Karita Mattila (Tosca), Marcelo Alvarez (Cavaradossi), George Gagnidze (Scarpia), Paul Plishka (Sacristan), David Pittsinger (Angelotti), Joel Sorensen (Spoletta), James Courtney (Sciarrone), Jonathan Makepeace (Shepherd)
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Tosca, in Luc Bondy’s headline-making production, opened the New York Metropolitan’s 2009-10 season. The charismatic Karita Mattila takes the title role with Marcelo Álvarez, a classic Latin tenor, as her lover, Cavaradossi.
This production of Tosca opened the Metropolitan Opera’s 2009-10 season, the first to be programmed entirely by the house’s General Manager Peter Gelb, who, as the New York Times explains “has been on a campaign to make the house a place for theatrically daring productions with dramatically compelling casts”.
The work of Swiss-born Luc Bondy, named by Opera News as “one of the opera world's most respected stage directors”, this production – igniting Tosca‘s potent mix of sex, politics, music and religion – contrasts starkly with its predecessor at the Met, a traditional spectacular first staged by Franco Zeffirelli in 1985. According to the Los Angeles Times: “Bondy updated the story of a diva, her lover and the lecherous chief of the secret police from 1800 to a decadent Rome in the early 20th century. Cavaradossi paints a topless, fetching Mary Magdalene, which Tosca in a fit of jealousy slashes with a knife, in a cathedral that looks more like a grand Fascist assembly room.”
The title role is taken by Karita Mattila, “an artist defined by her ability to take risks – emotionally, vocally, temperamentally” (Opera News). The striking blue-eyed blonde from Finland became a sultry dark-eyed Roman brunette and brought “shimmering power, incisive attack, pliant lyricism and emotional honesty to her performance. … In Act III, when she tells Cavaradossi of having stabbed Scarpia to death, she leapt to a high C of ferocious intensity, then plunged down two octaves, mimicking the thrust of the knife into the villain’s gut.” The New York Times went on to praise her Cavaradossi, Marcelo Álvarez as “a true Puccini tenor, with warm, throbbing, supple phrasing and some triumphant top notes, including a defiant high A sharp when he sang “Vittoria” at the news of Napoleon’s victory at the Battle of Marengo”. “A very accomplished and dark Scarpia” (The Guardian), Georgian baritone George Gagnidze completed a cast which, as the New York Times reported, “received enormous ovations”.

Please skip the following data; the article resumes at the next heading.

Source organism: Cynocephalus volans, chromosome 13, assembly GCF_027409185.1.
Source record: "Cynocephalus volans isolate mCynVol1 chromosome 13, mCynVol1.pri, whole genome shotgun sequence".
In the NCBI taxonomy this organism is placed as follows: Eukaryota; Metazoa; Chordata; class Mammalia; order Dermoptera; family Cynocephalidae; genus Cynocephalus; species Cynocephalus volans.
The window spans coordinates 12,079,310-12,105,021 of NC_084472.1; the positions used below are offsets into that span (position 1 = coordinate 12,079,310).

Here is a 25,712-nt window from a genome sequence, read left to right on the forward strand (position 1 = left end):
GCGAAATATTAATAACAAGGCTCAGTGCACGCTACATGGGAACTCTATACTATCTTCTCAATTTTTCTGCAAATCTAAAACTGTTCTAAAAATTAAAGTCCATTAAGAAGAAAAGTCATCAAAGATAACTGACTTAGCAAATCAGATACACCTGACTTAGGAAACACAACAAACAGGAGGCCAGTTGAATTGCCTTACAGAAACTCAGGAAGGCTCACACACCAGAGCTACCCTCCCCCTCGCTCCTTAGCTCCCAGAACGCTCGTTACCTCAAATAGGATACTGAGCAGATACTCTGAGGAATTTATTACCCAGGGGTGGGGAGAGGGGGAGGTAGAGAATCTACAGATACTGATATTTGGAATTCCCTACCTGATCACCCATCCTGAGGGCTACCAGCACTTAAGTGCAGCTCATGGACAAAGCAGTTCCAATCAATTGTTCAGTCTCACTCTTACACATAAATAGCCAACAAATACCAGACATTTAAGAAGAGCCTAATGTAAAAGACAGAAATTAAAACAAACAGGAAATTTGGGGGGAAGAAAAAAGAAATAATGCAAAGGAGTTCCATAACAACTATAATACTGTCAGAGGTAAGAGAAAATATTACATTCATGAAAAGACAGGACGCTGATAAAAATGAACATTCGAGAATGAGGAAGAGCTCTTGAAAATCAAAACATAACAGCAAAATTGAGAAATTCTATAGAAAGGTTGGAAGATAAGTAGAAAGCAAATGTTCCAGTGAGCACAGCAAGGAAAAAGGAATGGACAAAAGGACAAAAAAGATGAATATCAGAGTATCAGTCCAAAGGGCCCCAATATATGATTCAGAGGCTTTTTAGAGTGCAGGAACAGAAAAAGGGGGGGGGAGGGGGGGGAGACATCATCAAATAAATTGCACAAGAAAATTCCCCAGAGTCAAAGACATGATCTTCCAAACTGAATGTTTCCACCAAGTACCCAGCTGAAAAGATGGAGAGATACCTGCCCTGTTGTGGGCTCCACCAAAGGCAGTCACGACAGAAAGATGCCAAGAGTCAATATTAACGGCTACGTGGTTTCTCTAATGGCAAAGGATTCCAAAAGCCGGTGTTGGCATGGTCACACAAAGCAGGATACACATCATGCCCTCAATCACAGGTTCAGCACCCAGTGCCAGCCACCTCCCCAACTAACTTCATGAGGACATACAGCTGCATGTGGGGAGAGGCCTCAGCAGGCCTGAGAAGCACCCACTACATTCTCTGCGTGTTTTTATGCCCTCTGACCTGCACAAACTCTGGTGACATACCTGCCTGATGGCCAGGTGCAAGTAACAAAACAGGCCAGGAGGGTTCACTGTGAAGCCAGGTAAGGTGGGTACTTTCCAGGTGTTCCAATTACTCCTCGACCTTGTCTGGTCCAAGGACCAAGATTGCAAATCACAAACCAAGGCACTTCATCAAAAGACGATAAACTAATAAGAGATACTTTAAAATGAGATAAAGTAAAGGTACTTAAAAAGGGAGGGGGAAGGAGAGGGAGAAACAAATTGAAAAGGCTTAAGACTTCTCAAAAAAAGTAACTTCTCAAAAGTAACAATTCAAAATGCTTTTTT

Conducting this performance, and replacing an indisposed James Levine, was American maestro Joseph Colaneri, who has regularly taken charge of Italian repertoire at the Met since 2000. As Opera News said: “The combined effect of the Met chorus and orchestra remains a thing of wonder.”
The Met’s high-definition video broadcasts of opera now regularly draw audiences to more than 1000 cinemas in over 40 countries, and – beyond their compelling technical quality – capture the full drama of the performance with sophisticated shooting techniques inspired by Hollywood.
9th December 2010
“[Mattila's] extraordinary sense of theatre makes her compelling to watch, whether she's sexually teasing Marcelo Álvarez's fervent Cavaradossi in church, or attacking George Gagnidze's perverted Scarpia with a violence that borders on the pathological. Bondy keeps Puccini's specified period (1800), but also views the work as prophetic of 20th and 21st-century political violence.”
“This performance is of the new production by Luc Bondy, the most striking feature of which is the austerity of the designs...the production is pretty self-explanatory: the pervasiveness of pain, primarily physical but also psychological, is underlined throughout...[Gagnidze] is an extraordinarily repulsive Scarpia, surrounded by even more repellent sidekicks”
7th January 2011
“The Finnish diva is such a 150 per cent communicator that you forget her limitations and succumb to her stage temperament: this DVD is well worth watching just for her hysterical (both senses) performance...Luc Bondy’s staging upset some New Yorkers by poking gentle fun at Tosca convention...but it gets my vote by skirting most of the clichés.”
“At full force, [Gagnidze's] voice thunders out in an interpretation that shows the thuggish side of Scarpia...Alvarez brings strength of voice to his role...[Mattila] creates a multi-hued Tosca, with touches of humour displayed once or twice, and shows the vulnerability of the woman...[Levine's] replacement Joseph Colineri holds it together well”
“Karita Mattila makes a compelling Tosca...Marcelo Alvarez is a passionate Cavaradossi and George Gagnidze booms meatily as Scarpia.”
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